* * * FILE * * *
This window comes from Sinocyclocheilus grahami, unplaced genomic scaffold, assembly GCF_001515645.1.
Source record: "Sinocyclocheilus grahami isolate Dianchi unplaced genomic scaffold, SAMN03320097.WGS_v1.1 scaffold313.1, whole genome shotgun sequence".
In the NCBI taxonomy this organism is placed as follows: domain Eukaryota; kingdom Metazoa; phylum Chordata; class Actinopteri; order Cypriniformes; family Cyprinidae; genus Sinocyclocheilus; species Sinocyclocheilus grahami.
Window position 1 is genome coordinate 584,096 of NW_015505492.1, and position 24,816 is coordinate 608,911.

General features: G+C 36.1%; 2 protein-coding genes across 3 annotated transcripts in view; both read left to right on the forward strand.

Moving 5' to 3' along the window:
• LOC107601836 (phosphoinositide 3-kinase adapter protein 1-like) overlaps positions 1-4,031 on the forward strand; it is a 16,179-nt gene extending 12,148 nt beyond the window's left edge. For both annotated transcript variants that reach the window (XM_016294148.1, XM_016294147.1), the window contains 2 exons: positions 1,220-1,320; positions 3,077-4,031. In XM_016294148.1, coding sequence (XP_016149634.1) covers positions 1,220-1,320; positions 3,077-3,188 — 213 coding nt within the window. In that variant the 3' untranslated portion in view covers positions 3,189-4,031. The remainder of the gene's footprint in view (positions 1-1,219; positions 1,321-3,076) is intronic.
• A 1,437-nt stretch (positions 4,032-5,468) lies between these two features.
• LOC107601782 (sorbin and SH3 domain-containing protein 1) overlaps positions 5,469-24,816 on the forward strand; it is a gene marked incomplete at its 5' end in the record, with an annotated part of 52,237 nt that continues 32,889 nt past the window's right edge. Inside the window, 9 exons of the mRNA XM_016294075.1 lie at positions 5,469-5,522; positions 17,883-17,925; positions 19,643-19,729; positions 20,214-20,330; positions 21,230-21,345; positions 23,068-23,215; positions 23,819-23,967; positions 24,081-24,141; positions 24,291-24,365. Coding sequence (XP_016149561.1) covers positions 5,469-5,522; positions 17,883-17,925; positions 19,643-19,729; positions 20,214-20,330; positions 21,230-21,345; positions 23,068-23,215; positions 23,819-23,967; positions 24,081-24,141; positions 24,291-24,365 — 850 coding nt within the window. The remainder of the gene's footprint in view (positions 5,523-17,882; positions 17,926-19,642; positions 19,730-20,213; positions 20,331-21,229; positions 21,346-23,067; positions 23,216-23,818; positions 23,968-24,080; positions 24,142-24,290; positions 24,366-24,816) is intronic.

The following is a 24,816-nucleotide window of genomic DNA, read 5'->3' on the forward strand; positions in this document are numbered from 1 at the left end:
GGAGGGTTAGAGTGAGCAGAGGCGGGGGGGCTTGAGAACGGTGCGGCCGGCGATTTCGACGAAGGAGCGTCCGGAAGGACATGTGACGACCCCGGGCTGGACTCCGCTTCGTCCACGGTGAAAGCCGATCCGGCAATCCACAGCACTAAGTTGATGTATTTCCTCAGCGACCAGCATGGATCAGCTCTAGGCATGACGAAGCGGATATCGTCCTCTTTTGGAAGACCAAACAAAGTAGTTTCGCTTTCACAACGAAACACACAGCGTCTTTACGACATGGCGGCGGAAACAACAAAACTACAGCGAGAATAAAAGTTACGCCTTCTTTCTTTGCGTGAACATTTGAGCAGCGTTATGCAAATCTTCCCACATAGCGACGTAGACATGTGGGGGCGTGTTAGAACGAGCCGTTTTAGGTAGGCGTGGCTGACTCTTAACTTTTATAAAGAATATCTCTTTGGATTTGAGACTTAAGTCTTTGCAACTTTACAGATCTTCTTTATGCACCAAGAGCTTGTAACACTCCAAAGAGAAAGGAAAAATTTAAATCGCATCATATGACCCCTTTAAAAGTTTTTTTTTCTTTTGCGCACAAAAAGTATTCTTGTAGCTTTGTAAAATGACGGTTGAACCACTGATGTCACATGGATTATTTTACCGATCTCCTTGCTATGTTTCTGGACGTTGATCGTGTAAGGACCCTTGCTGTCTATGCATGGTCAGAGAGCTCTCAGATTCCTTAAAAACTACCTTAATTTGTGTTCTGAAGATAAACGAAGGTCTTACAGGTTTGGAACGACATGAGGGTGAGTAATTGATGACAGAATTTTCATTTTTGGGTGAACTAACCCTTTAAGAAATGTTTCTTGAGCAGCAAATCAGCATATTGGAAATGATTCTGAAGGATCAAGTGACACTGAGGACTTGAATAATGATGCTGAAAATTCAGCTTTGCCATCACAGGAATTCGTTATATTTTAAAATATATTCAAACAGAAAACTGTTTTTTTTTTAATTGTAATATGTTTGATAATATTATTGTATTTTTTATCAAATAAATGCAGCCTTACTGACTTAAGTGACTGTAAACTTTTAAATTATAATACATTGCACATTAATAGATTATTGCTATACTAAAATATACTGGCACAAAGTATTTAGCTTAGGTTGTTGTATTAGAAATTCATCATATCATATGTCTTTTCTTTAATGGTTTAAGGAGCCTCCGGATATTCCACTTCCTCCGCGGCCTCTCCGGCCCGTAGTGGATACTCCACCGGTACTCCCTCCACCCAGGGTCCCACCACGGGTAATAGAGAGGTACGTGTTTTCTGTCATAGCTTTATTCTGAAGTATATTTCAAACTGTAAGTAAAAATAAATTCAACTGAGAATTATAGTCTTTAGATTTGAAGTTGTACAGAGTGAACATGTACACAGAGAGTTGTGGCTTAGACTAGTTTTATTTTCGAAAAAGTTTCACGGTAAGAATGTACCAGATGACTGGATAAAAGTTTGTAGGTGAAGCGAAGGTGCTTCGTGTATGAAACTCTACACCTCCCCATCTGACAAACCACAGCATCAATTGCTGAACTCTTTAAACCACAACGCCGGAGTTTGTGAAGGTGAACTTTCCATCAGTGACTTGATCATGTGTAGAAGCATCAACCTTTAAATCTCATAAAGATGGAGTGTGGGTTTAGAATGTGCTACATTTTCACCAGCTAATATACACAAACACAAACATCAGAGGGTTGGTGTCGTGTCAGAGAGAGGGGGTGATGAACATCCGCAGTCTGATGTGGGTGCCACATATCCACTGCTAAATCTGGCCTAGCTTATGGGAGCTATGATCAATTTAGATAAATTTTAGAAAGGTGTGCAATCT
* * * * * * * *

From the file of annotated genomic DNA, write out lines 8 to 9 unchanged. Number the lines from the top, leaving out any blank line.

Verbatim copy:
• A 1,437-nt stretch (positions 4,032-5,468) lies between these two features.
• LOC107601782 (sorbin and SH3 domain-containing protein 1) overlaps positions 5,469-24,816 on the forward strand; it is a gene marked incomplete at its 5' end in the record, with an annotated part of 52,237 nt that continues 32,889 nt past the window's right edge. Inside the window, 9 exons of the mRNA XM_016294075.1 lie at positions 5,469-5,522; positions 17,883-17,925; positions 19,643-19,729; positions 20,214-20,330; positions 21,230-21,345; positions 23,068-23,215; positions 23,819-23,967; positions 24,081-24,141; positions 24,291-24,365. Coding sequence (XP_016149561.1) covers positions 5,469-5,522; positions 17,883-17,925; positions 19,643-19,729; positions 20,214-20,330; positions 21,230-21,345; positions 23,068-23,215; positions 23,819-23,967; positions 24,081-24,141; positions 24,291-24,365 — 850 coding nt within the window. The remainder of the gene's footprint in view (positions 5,523-17,882; positions 17,926-19,642; positions 19,730-20,213; positions 20,331-21,229; positions 21,346-23,067; positions 23,216-23,818; positions 23,968-24,080; positions 24,142-24,290; positions 24,366-24,816) is intronic.